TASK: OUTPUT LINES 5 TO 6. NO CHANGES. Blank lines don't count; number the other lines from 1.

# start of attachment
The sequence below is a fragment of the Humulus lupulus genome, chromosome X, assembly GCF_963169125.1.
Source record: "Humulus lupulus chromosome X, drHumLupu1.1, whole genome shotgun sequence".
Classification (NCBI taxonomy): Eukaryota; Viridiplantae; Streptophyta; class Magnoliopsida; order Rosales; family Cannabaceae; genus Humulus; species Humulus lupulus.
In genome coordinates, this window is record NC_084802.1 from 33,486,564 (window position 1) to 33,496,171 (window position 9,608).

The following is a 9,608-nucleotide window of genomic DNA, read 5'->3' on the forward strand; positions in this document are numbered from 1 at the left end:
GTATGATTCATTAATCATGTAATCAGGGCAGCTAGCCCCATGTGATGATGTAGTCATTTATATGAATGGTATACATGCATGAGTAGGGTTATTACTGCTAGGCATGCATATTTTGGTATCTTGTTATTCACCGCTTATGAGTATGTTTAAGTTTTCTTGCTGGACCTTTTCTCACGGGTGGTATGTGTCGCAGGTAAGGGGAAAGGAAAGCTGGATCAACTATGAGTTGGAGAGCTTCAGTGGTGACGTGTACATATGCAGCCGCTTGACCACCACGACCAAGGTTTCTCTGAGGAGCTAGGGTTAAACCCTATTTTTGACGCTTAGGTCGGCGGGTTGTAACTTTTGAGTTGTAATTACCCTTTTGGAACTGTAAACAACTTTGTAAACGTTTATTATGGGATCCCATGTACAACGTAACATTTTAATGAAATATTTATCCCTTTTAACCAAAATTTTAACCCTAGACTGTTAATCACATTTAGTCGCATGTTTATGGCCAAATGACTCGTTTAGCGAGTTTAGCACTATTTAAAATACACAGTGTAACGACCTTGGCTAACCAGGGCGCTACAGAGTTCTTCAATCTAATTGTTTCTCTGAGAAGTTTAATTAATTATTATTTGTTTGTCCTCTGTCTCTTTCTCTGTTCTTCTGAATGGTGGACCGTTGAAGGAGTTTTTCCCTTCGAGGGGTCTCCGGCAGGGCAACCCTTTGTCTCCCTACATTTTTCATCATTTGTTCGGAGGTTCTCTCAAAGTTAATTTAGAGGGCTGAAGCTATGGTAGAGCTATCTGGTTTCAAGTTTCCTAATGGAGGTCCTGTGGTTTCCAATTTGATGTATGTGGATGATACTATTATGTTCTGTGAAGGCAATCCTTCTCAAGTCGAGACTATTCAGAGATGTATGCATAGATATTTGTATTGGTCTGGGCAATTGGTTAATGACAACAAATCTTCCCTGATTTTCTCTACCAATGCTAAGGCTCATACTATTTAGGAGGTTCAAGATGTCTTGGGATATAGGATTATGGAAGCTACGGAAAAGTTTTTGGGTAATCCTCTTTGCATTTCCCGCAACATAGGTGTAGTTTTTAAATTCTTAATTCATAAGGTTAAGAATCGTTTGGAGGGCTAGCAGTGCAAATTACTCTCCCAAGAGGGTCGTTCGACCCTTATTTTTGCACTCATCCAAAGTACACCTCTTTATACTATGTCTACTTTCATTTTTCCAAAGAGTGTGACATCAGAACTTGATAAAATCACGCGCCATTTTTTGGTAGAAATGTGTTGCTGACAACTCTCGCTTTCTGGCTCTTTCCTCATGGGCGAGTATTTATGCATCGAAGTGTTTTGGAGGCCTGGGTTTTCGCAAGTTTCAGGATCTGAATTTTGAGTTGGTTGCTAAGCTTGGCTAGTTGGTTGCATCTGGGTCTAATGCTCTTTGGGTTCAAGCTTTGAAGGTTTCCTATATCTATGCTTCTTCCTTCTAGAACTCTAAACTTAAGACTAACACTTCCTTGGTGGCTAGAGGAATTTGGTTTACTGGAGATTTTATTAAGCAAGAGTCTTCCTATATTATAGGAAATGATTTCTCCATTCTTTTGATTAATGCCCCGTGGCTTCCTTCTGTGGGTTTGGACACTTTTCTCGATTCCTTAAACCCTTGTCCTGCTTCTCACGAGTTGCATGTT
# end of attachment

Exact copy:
The following is a 9,608-nucleotide window of genomic DNA, read 5'->3' on the forward strand; positions in this document are numbered from 1 at the left end:
GTATGATTCATTAATCATGTAATCAGGGCAGCTAGCCCCATGTGATGATGTAGTCATTTATATGAATGGTATACATGCATGAGTAGGGTTATTACTGCTAGGCATGCATATTTTGGTATCTTGTTATTCACCGCTTATGAGTATGTTTAAGTTTTCTTGCTGGACCTTTTCTCACGGGTGGTATGTGTCGCAGGTAAGGGGAAAGGAAAGCTGGATCAACTATGAGTTGGAGAGCTTCAGTGGTGACGTGTACATATGCAGCCGCTTGACCACCACGACCAAGGTTTCTCTGAGGAGCTAGGGTTAAACCCTATTTTTGACGCTTAGGTCGGCGGGTTGTAACTTTTGAGTTGTAATTACCCTTTTGGAACTGTAAACAACTTTGTAAACGTTTATTATGGGATCCCATGTACAACGTAACATTTTAATGAAATATTTATCCCTTTTAACCAAAATTTTAACCCTAGACTGTTAATCACATTTAGTCGCATGTTTATGGCCAAATGACTCGTTTAGCGAGTTTAGCACTATTTAAAATACACAGTGTAACGACCTTGGCTAACCAGGGCGCTACAGAGTTCTTCAATCTAATTGTTTCTCTGAGAAGTTTAATTAATTATTATTTGTTTGTCCTCTGTCTCTTTCTCTGTTCTTCTGAATGGTGGACCGTTGAAGGAGTTTTTCCCTTCGAGGGGTCTCCGGCAGGGCAACCCTTTGTCTCCCTACATTTTTCATCATTTGTTCGGAGGTTCTCTCAAAGTTAATTTAGAGGGCTGAAGCTATGGTAGAGCTATCTGGTTTCAAGTTTCCTAATGGAGGTCCTGTGGTTTCCAATTTGATGTATGTGGATGATACTATTATGTTCTGTGAAGGCAATCCTTCTCAAGTCGAGACTATTCAGAGATGTATGCATAGATATTTGTATTGGTCTGGGCAATTGGTTAATGACAACAAATCTTCCCTGATTTTCTCTACCAATGCTAAGGCTCATACTATTTAGGAGGTTCAAGATGTCTTGGGATATAGGATTATGGAAGCTACGGAAAAGTTTTTGGGTAATCCTCTTTGCATTTCCCGCAACATAGGTGTAGTTTTTAAATTCTTAATTCATAAGGTTAAGAATCGTTTGGAGGGCTAGCAGTGCAAATTACTCTCCCAAGAGGGTCGTTCGACCCTTATTTTTGCACTCATCCAAAGTACACCTCTTTATACTATGTCTACTTTCATTTTTCCAAAGAGTGTGACATCAGAACTTGATAAAATCACGCGCCATTTTTTGGTAGAAATGTGTTGCTGACAACTCTCGCTTTCTGGCTCTTTCCTCATGGGCGAGTATTTATGCATCGAAGTGTTTTGGAGGCCTGGGTTTTCGCAAGTTTCAGGATCTGAATTTTGAGTTGGTTGCTAAGCTTGGCTAGTTGGTTGCATCTGGGTCTAATGCTCTTTGGGTTCAAGCTTTGAAGGTTTCCTATATCTATGCTTCTTCCTTCTAGAACTCTAAACTTAAGACTAACACTTCCTTGGTGGCTAGAGGAATTTGGTTTACTGGAGATTTTATTAAGCAAGAGTCTTCCTATATTATAGGAAATGATTTCTCCATTCTTTTGATTAATGCCCCGTGGCTTCCTTCTGTGGGTTTGGACACTTTTCTCGATTCCTTAAACCCTTGTCCTGCTTCTCACGAGTTGCATGTT